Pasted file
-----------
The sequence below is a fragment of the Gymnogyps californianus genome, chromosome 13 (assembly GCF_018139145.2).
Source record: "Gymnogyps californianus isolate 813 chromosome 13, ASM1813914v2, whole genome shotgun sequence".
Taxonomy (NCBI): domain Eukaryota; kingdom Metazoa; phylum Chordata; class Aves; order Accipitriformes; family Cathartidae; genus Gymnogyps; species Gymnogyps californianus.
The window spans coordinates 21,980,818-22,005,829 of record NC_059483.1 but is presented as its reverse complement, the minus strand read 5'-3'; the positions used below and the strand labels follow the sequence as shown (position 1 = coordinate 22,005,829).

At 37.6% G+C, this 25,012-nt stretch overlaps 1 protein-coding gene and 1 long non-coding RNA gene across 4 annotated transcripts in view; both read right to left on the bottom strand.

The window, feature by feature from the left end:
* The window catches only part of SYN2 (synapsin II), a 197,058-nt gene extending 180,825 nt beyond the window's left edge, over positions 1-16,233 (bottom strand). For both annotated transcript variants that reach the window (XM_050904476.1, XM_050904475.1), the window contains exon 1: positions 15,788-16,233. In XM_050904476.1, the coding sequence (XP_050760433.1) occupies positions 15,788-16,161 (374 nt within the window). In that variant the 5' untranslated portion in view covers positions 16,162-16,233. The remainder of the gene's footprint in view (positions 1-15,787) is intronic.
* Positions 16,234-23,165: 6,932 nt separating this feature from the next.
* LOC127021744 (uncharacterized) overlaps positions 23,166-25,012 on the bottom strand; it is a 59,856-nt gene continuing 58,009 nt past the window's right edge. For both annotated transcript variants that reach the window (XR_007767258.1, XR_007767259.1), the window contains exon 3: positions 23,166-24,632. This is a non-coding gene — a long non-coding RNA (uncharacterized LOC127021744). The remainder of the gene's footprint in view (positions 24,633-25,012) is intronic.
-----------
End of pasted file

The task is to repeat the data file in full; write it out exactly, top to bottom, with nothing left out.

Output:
The sequence below is a fragment of the Gymnogyps californianus genome, chromosome 13 (assembly GCF_018139145.2).
Source record: "Gymnogyps californianus isolate 813 chromosome 13, ASM1813914v2, whole genome shotgun sequence".
Taxonomy (NCBI): domain Eukaryota; kingdom Metazoa; phylum Chordata; class Aves; order Accipitriformes; family Cathartidae; genus Gymnogyps; species Gymnogyps californianus.
The window spans coordinates 21,980,818-22,005,829 of record NC_059483.1 but is presented as its reverse complement, the minus strand read 5'-3'; the positions used below and the strand labels follow the sequence as shown (position 1 = coordinate 22,005,829).

At 37.6% G+C, this 25,012-nt stretch overlaps 1 protein-coding gene and 1 long non-coding RNA gene across 4 annotated transcripts in view; both read right to left on the bottom strand.

The window, feature by feature from the left end:
* The window catches only part of SYN2 (synapsin II), a 197,058-nt gene extending 180,825 nt beyond the window's left edge, over positions 1-16,233 (bottom strand). For both annotated transcript variants that reach the window (XM_050904476.1, XM_050904475.1), the window contains exon 1: positions 15,788-16,233. In XM_050904476.1, the coding sequence (XP_050760433.1) occupies positions 15,788-16,161 (374 nt within the window). In that variant the 5' untranslated portion in view covers positions 16,162-16,233. The remainder of the gene's footprint in view (positions 1-15,787) is intronic.
* Positions 16,234-23,165: 6,932 nt separating this feature from the next.
* LOC127021744 (uncharacterized) overlaps positions 23,166-25,012 on the bottom strand; it is a 59,856-nt gene continuing 58,009 nt past the window's right edge. For both annotated transcript variants that reach the window (XR_007767258.1, XR_007767259.1), the window contains exon 3: positions 23,166-24,632. This is a non-coding gene — a long non-coding RNA (uncharacterized LOC127021744). The remainder of the gene's footprint in view (positions 24,633-25,012) is intronic.